Monetary policy began to shift in December 1919, then changed markedly in January 1920. The Federal Reserve Bank of New York's discount rate, which had been pegged at 4 percent since April 1919, was raised to 4.75 percent in December 1919, to 6 percent in January 1920, and to 7 percent in June 1920. Similar discount rate increases were made at the other Federal Reserve Banks.
Friedman and Schwartz argue that these sharp increases came too late to be responsible for the January 1920 turning point but that they produced the severe contraction and deflation which came after mid-year. The monetary base and the M2 money supply merely leveled off during the first half of 1920, as the higher discounting costs had only a moderate effect on commercial bank discounts at Federal Reserve banks for a time. However, both the monetary base and the M2 money supply peaked in the autumn and then declined substantially over the next year. The decline in the monetary base from October 1920 through January 1922 was the largest recorded for so short a period in the Friedman and Schwartz series, a series dating back to 1867. The M1 money supply peaked earlier, in March 1920, but Friedman and Schwartz emphasize the behaviors of the M2 money supply and the monetary base in their discussion."
Of course the flip side of this is that the Fed subsequently dropped the discount rate and allowed the monetary base, M1 and M2 to increase, which is what most economists consider to be the cause of the recovery from the 1920-21 recession.
In fact, if you read then NYFRB President Benjamin Strong's writings from this period ("Federal Reserve Bank Policy 1914–1921"), being the central planner that he was, it's pretty clear that at least he thought that he (necessarily) caused the recession, and in turn was responsible for the recovery.
And Friedman and Schwartz appear to be in full agreement.
Posted by: Mark A. Sadowski at August 18, 2011 05:48 PM
Here's a thought. The eventual bankruptcy of the US federal government is guaranteed due to the fact that an annoyingly persistent majority of voters wants the US to look like a modern, developed nation, combined with the fact that the financial and economic system would collapse if taxes were used to pay for it.
If we can just accept that as a given, the question remains when we want it to happen. In my view, the longer the US staves off bankruptcy, the better prepared the rest of the world will be to deal with it. That is bad for the US because it means that after the bankruptcy, the world will enact prepared responses. It would be much more desirable to catch the world unawares, because it should cause much less damage. Case in point: the US dollar remains strong and treasuries command extremely low interests because instability causes a flight of capital to the US, even if the instability is caused by the US.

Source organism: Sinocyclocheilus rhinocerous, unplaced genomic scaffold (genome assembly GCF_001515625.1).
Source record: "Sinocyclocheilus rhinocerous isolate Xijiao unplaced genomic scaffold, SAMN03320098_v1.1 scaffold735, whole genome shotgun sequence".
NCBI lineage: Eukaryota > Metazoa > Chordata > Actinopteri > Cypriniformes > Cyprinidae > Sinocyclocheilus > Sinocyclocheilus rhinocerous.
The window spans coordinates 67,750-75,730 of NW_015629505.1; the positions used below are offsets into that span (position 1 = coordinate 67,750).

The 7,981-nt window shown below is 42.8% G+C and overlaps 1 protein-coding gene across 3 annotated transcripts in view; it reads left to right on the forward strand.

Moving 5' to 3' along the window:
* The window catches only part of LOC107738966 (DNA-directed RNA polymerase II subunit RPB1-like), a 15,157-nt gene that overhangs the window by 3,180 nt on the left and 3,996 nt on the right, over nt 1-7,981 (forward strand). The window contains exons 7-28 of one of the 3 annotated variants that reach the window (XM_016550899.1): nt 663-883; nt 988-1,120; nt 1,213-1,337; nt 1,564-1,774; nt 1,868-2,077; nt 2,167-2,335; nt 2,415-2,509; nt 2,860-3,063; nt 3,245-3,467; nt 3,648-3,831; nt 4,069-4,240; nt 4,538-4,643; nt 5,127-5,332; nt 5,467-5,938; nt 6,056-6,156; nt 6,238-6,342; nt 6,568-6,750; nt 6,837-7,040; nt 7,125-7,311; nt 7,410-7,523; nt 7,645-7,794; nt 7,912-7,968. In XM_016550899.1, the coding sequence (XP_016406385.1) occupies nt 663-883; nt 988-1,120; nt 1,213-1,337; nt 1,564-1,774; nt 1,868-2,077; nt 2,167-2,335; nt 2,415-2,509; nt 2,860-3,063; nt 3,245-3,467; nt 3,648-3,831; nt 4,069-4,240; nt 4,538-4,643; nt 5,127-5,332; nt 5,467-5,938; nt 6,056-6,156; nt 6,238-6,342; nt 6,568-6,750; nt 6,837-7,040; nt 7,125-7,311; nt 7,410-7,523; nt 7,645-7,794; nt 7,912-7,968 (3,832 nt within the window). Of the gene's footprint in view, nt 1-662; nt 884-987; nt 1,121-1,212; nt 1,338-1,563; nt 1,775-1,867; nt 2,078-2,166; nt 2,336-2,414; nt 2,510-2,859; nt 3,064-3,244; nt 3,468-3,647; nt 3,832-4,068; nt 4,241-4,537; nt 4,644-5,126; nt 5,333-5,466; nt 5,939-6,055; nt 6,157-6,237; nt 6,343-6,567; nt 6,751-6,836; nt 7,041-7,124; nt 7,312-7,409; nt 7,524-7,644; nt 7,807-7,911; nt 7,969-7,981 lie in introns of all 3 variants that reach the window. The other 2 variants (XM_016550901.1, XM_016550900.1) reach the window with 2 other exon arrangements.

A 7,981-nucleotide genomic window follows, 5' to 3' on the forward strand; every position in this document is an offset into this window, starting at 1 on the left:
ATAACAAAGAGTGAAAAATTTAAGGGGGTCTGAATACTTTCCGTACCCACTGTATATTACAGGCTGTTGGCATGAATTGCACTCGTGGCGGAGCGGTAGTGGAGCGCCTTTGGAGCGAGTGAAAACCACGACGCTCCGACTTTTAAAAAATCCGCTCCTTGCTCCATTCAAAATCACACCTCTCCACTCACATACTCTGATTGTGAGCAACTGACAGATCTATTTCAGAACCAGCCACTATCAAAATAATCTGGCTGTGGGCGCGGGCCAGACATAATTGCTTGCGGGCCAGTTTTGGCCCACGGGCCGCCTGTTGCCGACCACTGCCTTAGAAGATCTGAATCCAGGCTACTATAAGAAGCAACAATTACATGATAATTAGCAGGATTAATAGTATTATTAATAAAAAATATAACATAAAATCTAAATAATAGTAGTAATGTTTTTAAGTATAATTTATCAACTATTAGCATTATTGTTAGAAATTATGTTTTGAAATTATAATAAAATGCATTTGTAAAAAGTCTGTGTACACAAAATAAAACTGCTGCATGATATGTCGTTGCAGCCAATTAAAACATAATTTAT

So shouldn't there be a strong case to cause a real bankruptcy (i.e. not a small technical default) as soon as possible? Who is China going to lend to, if not to the country it has the highest trade surplus with? What would replace treasuries as safe havens after the US fiscal crisis is solved for decades by wiping out most of the debt? Yes, interest rates will go up, but with little debt to pay off, it won't matter. Yes, the dollar will lose value, and will probably lose its supremacy as a reserve currency, but that is inevitable, and international trade will still be done largely with dollars for decades to come. The main point is that the US will still be able to borrow what it needs to finance its deficit, and the crisis will allow the drastic measures that are needed to fix the problem indefinitely (more taxes if the US wants to remain a modern nation, less spending if the US wants to become more like China).
Just thinking, you know. It seems that a surprise, unstructured bankruptcy would put the US back in a position like it had at the beginning of the last century: a large economy that gets little or no respect internationally but which has potential.
Too Pollyannaish? Perhaps. But to me it seems clear that an early, unexpected bankruptcy would be preferable to a long decline into it. Bring on president Bachmann...
Posted by: endorendil at August 19, 2011 12:14 AM
RE: Foodstamps and etc. as a stimulus. How many of y'all out there can live on under $21,000 with children and a mortgage or rent to pay? The farm price supports alone are greater in total value of the entire Foodstamp program. And Congress did away with the WIC program or cut it to the bone. Given the theory that any government assistance is a stimulus, what about Social Security or Medicare? Should these be put under the cutting knife, too?
Posted by: Michael-Jay Perlman PhD at August 19, 2011 06:22 AM
Sadowski, slug, Ricardo:
I believe 1920-21 was indeed a deep recession beyond debate. Industrial production fell 30%; unemployment went from 2% to 12%.
With the severest deflation in consumer prices, for the Fed "allow" the discount rate from 7% to 4% seems like nothing in the days of the Bernanke.
That the gov't did little [& what little it did was un-Keynesian] certainly seems positive. Perhaps the fact that they didn't muck up the price system & let prices quickly reflect economic reality it the key lesson to be learned as to why the recovery was swift.
Posted by: Bryce at August 20, 2011 04:16 PM
My advice for people who are only making $21k per year: Don't get a mortgage and don't make a baby.
The US is running over 10% of GDP fiscal deficit. Why isn't this big fiscal stimulus leading to growth?
My answer: Peak Oil. The economy can't afford this level of oil prices. Debates about what is the best fiscal or monetary policy miss the point that no fiscal or monetary policy can fix the root cause of our stagnant economy.
With or without a federal debt default the US does not have big potential for economic growth over the next 10 years.
Posted by: Randall Parker at August 20, 2011 10:33 PM